Should we expect the recipe for success in hosting and cloud services to be any different? This recent article in Information Age states that 71% of the 450 CIOs in a KPMG survey want to improve the price to quality ratio of their outsourcing contracts. The dynamics of the business relationship between CIOs and their utility/cloud service providers are going to be the same. Service providers with the best reputations for customer service are going to thrive. Those that don't measure up will fail.
Vendors of consolidated stack solutions of servers, storage and software are trying to convince customers that the "All-in-one" stack solution is the safest way to proceed during the transition period while cloud computing is emerging. They would have you believe that the biggest risk in operating a data center is in ordering the products and getting everything installed initially. Considering that customer metrics for utility/cloud service providers will be responding to the needs of their customers quickly and accurately, the lions share of the risk will come well after the initial installation during the life of the service engagement.
The weakness of the All-in-one approach is that it does nothing to address the dicier aspects of owning, operating and changing an IT infrastructure after it is up and running. In many cases the stack vendor's answer to change management will be the same as it is today - time-consuming and expensive professional services. There are definitely utility/cloud service providers that will want this sort of service, but many would prefer to do it themselves at much less cost. That's what you do when your primary business is running a data center.
A talented chef can find a way to prepare a gourmet meal on an Electrochef All In One Kitchen, but they would never decide to run their business with them. They are going to select best of breed appliances and equipment that best fit their needs and enable them to prepare quality dishes in a quality fashion.
So the question for the utility/cloud data center operator then is - "what is best of breed equipment for my business?"
The classic clash between Best-of-breed and All-in-one solution pits cost against complexity. Best-of-breed technology has traditionally been more customizable to fit a wider range of requirements and therefore has been more complicated and expensive to operate. In contrast, All-in-one technology has traditionally been cheaper, limited to a smaller set of functions and easier to operate.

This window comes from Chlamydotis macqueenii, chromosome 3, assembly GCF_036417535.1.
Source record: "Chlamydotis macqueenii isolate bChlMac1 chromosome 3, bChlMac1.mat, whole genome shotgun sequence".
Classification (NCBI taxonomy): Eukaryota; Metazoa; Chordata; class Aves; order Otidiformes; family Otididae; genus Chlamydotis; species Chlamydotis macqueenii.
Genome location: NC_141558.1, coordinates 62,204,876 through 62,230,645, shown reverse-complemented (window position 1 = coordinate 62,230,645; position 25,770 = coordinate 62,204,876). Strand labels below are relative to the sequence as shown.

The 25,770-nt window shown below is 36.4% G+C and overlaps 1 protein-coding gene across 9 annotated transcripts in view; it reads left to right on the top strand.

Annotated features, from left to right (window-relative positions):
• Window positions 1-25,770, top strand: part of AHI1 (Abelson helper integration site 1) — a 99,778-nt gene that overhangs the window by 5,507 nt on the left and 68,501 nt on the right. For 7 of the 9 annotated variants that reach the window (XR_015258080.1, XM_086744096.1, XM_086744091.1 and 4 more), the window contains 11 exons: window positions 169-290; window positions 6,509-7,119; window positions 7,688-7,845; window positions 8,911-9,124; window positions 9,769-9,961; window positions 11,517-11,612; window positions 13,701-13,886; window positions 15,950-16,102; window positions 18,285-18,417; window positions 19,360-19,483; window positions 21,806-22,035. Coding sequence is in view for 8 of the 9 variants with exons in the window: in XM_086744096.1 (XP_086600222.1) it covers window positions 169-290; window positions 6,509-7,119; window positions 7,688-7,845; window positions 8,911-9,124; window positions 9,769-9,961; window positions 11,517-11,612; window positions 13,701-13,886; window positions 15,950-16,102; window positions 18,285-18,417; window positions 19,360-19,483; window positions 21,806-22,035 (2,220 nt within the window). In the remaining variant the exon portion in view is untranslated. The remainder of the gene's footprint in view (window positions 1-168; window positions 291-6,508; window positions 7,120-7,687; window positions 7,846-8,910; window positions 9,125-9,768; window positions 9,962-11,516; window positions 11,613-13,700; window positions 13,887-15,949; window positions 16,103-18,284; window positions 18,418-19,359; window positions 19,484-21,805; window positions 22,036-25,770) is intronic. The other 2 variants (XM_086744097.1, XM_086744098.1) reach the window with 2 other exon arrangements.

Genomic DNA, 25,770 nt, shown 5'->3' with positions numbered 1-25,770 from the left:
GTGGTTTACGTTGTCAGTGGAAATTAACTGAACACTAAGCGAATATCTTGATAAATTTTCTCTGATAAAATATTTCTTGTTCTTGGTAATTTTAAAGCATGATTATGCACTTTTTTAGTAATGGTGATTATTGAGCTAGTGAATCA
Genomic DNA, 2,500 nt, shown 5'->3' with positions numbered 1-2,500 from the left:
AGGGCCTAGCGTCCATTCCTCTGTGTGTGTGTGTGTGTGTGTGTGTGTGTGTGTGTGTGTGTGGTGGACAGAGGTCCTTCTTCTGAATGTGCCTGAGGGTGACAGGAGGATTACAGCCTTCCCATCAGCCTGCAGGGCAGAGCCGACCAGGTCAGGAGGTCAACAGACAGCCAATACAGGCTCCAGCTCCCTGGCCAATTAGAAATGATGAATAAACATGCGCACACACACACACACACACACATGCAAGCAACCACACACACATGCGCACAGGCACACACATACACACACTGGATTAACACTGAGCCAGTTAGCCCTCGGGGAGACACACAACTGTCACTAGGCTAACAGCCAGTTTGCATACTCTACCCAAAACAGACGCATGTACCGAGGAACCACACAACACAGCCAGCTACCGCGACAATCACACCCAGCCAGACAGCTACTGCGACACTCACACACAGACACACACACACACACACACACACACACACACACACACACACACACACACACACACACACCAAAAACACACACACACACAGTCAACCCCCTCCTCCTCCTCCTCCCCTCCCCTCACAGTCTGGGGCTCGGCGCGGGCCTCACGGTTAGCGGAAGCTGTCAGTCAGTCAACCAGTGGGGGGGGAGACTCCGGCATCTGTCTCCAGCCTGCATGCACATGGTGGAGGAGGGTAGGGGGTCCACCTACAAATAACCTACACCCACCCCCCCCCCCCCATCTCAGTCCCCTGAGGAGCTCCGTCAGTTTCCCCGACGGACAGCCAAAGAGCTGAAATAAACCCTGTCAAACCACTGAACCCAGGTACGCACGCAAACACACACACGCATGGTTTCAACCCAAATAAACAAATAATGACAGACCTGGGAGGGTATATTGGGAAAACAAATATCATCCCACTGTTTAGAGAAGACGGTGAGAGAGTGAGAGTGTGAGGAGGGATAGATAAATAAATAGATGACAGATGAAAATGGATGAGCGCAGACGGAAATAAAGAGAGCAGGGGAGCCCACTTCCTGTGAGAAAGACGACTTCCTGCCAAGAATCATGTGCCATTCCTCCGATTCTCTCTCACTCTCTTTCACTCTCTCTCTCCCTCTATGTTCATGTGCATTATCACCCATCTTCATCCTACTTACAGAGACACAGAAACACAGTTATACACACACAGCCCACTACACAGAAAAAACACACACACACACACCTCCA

Unfortunately, neither stereotype works very well for the utility/cloud service provider. They need fully functional products that are also easier and quicker to operate. Fast, accurate change management and operator efficiency are the key elements for utility/cloud infrastructure products. 3PAR's Best-of-breed storage products have these characteristics as well as being extremely space-efficient and high-performing. Customers appreciate the amount of time they do not spend managing their 3PAR storage while they are getting the job done. When a new order comes into a 3PAR kitchen, the system is ready to go right away - including tasks that take a long time to set up on other storage, such as Remote Copy.
And what about the All-in-one stacks in the market? Surprisingly, unlike traditional All-in-one solutions, they are more expensive to install and operate. Change management is complex, which leads to relatively poor operator efficiency and the engagement of professional services, which does not necessarily speed up the process. The traditional benefits that All-in-one solutions typically provide are not part of these stack solutions.
The predictions for stacks taking over the market are all wrong. Sure, there will be stack solutions sold and it will take time for all of this to sort itself out as it always does when an industry is going through major, fundamental changes. The most important changes that will occur in the years to come will be driven by the service demands placed on utility/cloud service providers. Customers of utility/cloud services want their money's worth and the best service providers will do what it takes to give it to them. Stacks add no value in that equation.